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CPSC Document #16
The U.S. Consumer Product Safety Commission (CPSO)
estimates that each year, about 4,000 injuries associated with electric
extension cords are treated in hospital emergency rooms. About half the
injuries involve fractures, lacerations, contusions, or sprains from people
tripping over extension cords. Thirteen percent of the injuries involve
children under-five years of age; electrical burns to the mouth accounted
for half the injuries to young children.
Following are CPSC investigations of injuries that
illustrate the major accident patterns associated with extension cords,
namely children putting extension cords in their mouths, overloaded cords,
worn or damaged cords, and tripping over cords:
The National Electrical Code says that many
cord-connected appliances should be equipped with polarized grounding type
plugs. Polarized plugs have one blade slightly wider than the other and can
only be inserted one way into the outlet. Polarization and grounding ensure
that certain parts of appliances that could have a higher risk of electric
shock when they become live are instead connected to the neutral, or
grounded, side of the circuit. Such electrical products should only be used
with polarized or grounding type extension cords.
|CPSC has the following
recommendations for the purchase and safe use of extension cords:
* Use extension cords only when necessary and only on a temporary basis.
* Use polarized extension cords with polarized appliances.
* Make sure cords do not dangle from the counter or table tops where they can be pulled down or tripped over.
* Replace cracked or worn extension cords with new. #16 gauge cords that have the listing, of a nationally-recognized testing laboratory, safety closures, and other safety features.
* With cords lacking safety closures, cover any unused outlets with electrical tape or with plastic caps to prevent the chance of a child making contact with the live circuit.
* Insert plugs fully so that no part of the prongs are exposed when the extension cord is in use.
* When disconnecting cords, pull the plug rather than the cord itself.
* Teach children not to play with plugs and outlets.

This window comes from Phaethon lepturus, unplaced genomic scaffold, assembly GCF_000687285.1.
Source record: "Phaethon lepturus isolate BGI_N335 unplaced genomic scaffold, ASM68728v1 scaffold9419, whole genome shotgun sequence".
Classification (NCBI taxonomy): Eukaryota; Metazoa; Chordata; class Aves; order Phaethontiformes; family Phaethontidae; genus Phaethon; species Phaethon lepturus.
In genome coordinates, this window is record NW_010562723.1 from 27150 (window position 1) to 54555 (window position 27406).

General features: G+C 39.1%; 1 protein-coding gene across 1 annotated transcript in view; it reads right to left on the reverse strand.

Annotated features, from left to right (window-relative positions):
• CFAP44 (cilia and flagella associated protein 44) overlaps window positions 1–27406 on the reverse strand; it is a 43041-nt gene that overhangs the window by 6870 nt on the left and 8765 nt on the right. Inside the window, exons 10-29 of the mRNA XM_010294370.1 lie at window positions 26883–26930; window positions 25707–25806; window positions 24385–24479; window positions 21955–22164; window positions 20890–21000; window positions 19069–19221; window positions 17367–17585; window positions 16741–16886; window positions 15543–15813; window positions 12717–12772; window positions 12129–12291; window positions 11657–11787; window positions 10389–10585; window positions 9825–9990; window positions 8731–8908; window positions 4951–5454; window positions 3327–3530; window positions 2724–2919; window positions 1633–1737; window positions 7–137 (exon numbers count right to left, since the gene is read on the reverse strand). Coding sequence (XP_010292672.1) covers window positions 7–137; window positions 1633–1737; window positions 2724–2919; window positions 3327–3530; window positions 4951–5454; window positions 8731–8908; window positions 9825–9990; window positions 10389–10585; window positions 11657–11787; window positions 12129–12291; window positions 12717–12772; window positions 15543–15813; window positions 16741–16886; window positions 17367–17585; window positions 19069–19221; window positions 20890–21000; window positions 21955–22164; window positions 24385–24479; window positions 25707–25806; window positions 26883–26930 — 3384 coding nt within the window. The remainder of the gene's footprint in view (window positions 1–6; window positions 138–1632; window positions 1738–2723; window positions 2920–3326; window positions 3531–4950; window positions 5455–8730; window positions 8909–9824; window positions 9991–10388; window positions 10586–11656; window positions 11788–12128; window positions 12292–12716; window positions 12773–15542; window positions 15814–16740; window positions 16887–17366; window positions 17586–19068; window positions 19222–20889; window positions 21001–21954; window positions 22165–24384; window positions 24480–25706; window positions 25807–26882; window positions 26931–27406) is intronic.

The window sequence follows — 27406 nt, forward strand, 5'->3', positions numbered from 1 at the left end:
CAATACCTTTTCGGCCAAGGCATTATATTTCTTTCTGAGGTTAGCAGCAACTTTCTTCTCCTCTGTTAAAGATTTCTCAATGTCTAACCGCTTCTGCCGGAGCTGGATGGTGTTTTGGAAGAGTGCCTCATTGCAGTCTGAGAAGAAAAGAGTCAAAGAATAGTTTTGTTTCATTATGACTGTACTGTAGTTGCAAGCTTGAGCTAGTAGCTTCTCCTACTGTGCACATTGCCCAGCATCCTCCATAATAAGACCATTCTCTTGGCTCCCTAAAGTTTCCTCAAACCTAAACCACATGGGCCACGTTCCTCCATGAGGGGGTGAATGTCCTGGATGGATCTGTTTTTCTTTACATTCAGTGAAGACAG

* Use only three-wire extension cords for appliances with three-prong plugs. Never remove the third (round or U-shaped) prong, which is a safety feature designed to reduce the risk of shock and electrocution.
|* In locations where furniture or
beds may be pushed against an extension cord where the cord joins the
plug, use a special "angle extension cord," which is specifically designed
for use in these instances.
* Check the plug and the body of the extension cord while the cord is in use. Noticeable warming of these plastic parts is expected when cords are being used at their maximum rating, however, if the cord feels hot or if there is a softening of the plastic, this is a warning that the plug wires or connections are failing and that the extension cord should be discarded and replaced.
* Never use an extension cord while it is coiled or looped. Never cover any part of an extension cord with newspapers, clothing, rugs, or any objects while the cord is in use. Never place an extension cord where it is likely to be damaged by heavy furniture or foot traffic.
* Don't use staples or nails to attach extension cords to a baseboard or to another surface. This could damage the cord and present a shock or fire hazard.
* Don't overload extension cords by plugging in appliances that draw a total of more watts than the rating of the cord.
* Use special, heavy duty extension cords for high wattage appliances such as air conditioners, portable electric heaters, and freezers.
* When using outdoor tools and appliances, use only extension cords labeled for outdoor use.